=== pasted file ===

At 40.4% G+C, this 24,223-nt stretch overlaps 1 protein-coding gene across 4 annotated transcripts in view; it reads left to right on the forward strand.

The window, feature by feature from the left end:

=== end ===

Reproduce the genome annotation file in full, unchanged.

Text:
At 40.4% G+C, this 24,223-nt stretch overlaps 1 protein-coding gene across 4 annotated transcripts in view; it reads left to right on the forward strand.

The window, feature by feature from the left end: